In the Atlantic came the peak of the hurricane season

The peak of the hurricane season in the Atlantic basin came. Meteorologists warn of the threat of active hurricanes in September and the possibility of developing severe storms in October and beyond.

Hurricane season officially begins on June 1, and usually its culmination falls on the period from mid-August to the end of September. At this time, conditions for the development of strong and rapid tropical storms, hurricanes and depressions are ideal conditions, says expert on hurricanes Dan Kottlovski. Kottlovski says that 80% of all tropical cyclones in the Atlantic basin are formed in this short period.

Two main factors play a role: a combination of the lower vertical wind shear and the highest ocean temperature. “Warm water does two things: creates low pressure and allows the atmosphere to be more unstable,” says Kottlovski. “Thunderstorms have more chances to develop around any rotating element of water.”

Kottlovski says that from May to early August, western winds often “dive” into the tropics, creating a high vertical wind shear, which means a change in wind speed or its direction with altitude. As a result, thunderstorms accompanying tropical systems become inclined, which makes it difficult for systems to organize themselves into something more serious.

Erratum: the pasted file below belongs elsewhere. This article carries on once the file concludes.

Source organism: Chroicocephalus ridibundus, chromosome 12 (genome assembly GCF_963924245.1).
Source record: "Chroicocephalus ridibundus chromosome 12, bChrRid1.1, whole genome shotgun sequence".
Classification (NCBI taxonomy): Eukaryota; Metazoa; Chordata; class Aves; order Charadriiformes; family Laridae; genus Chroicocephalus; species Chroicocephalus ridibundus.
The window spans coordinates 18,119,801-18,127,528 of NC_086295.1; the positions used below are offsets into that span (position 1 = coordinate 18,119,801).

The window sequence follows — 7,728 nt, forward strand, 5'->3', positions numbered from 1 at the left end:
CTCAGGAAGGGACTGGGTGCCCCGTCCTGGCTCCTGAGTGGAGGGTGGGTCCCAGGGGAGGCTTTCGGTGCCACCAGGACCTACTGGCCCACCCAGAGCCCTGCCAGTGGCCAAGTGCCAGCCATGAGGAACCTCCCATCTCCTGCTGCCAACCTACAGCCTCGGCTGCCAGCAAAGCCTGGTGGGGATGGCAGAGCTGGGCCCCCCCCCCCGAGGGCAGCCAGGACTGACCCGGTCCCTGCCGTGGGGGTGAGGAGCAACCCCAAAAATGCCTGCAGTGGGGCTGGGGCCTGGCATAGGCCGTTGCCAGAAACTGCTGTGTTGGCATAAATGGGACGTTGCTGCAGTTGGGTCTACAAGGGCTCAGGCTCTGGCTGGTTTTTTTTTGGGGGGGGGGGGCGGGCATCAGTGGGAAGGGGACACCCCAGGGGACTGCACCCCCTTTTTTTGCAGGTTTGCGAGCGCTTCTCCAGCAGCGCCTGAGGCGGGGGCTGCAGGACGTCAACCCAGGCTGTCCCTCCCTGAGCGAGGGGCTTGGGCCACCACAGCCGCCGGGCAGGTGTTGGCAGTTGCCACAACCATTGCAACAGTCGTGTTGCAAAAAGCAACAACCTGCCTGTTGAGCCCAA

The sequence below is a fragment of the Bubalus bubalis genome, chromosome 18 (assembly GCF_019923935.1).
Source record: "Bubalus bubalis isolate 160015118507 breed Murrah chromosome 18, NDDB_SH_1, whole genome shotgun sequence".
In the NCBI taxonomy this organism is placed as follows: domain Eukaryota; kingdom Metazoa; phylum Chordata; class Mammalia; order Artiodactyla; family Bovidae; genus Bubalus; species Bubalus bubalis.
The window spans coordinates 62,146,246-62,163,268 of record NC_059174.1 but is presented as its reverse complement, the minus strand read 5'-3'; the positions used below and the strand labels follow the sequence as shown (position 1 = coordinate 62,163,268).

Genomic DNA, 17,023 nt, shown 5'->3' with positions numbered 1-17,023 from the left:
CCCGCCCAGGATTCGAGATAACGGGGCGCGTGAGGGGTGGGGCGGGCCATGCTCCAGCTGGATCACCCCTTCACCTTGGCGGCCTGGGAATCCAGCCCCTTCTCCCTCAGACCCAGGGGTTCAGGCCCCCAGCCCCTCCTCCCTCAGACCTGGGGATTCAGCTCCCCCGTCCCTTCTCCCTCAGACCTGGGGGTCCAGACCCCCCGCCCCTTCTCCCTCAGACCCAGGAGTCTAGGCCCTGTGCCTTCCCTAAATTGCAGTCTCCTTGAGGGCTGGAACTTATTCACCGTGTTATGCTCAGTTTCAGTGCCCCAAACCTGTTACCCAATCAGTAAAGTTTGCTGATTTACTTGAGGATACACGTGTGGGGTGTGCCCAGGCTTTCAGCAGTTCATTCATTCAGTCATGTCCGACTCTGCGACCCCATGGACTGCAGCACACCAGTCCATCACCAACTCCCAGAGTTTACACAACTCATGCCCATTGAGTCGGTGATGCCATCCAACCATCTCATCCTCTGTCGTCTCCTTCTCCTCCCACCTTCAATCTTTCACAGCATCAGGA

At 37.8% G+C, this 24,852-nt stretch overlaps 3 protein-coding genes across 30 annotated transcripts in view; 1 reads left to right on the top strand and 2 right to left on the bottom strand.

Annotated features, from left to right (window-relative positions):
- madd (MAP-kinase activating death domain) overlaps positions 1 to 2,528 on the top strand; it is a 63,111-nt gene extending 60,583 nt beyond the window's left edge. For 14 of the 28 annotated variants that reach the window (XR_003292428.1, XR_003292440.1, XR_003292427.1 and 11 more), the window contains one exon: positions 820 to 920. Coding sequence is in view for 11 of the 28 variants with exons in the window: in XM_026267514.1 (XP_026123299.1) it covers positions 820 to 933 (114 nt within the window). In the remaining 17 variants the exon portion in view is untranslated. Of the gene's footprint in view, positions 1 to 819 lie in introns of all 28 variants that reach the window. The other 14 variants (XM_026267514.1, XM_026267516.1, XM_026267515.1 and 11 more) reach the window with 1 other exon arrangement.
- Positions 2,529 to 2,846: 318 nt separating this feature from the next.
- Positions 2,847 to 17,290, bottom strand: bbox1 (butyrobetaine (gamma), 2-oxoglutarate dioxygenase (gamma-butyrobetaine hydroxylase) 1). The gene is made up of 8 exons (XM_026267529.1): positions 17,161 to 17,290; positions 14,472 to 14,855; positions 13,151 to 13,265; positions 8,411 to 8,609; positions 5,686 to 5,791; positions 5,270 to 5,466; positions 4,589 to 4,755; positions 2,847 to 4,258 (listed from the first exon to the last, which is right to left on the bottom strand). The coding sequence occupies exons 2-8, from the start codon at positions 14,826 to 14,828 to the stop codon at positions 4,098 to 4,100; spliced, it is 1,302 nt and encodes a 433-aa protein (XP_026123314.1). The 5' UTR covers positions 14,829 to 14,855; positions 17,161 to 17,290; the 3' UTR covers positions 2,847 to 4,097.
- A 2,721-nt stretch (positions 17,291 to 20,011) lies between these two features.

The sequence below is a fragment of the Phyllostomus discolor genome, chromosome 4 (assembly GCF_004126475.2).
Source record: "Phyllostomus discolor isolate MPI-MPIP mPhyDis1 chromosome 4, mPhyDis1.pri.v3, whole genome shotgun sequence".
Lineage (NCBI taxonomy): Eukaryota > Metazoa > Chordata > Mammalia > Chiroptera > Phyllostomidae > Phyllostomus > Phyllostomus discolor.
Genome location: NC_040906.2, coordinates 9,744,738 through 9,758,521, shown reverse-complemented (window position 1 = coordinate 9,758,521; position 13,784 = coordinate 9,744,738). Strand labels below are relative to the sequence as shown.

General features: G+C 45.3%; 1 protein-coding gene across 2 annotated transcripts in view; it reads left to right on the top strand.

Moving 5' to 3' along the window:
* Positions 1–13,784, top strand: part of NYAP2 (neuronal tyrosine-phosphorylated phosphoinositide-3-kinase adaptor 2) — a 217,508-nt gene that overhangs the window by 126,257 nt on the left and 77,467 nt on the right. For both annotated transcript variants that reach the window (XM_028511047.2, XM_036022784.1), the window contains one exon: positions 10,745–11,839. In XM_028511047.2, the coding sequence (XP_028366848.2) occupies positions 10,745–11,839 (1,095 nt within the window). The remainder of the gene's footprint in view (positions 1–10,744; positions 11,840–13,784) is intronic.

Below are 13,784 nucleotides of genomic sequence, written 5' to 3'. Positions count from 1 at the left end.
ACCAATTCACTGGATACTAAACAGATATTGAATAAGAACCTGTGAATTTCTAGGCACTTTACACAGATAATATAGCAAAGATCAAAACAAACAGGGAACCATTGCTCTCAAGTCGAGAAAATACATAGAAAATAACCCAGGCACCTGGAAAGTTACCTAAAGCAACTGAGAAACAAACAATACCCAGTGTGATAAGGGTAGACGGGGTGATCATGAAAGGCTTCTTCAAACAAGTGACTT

But by this time of year, the western winds usually fade away, and the potential of storms to strengthen or become an organized system rises.

The number of named storms usually begins to decrease by the end of September or in October, when the ocean temperature drops, and the wind shear again increases in the main areas of development of systems in the tropics.

“The surface temperature of the sea begins to cool, but the water temperature is still warm, especially in the first half of October. Hurricanes can form a whole month, “Kottlovski said, adding that it may take time for the water to cool down if the temperature was higher than normal at the peak of the season.

Kottlowski warns people who live along the coast, that the situation is now very dangerous. “Do not wait long,” Kottlovski says. “Systems now tend to evolve much faster, and the amplification time is much shorter at this time of year.”

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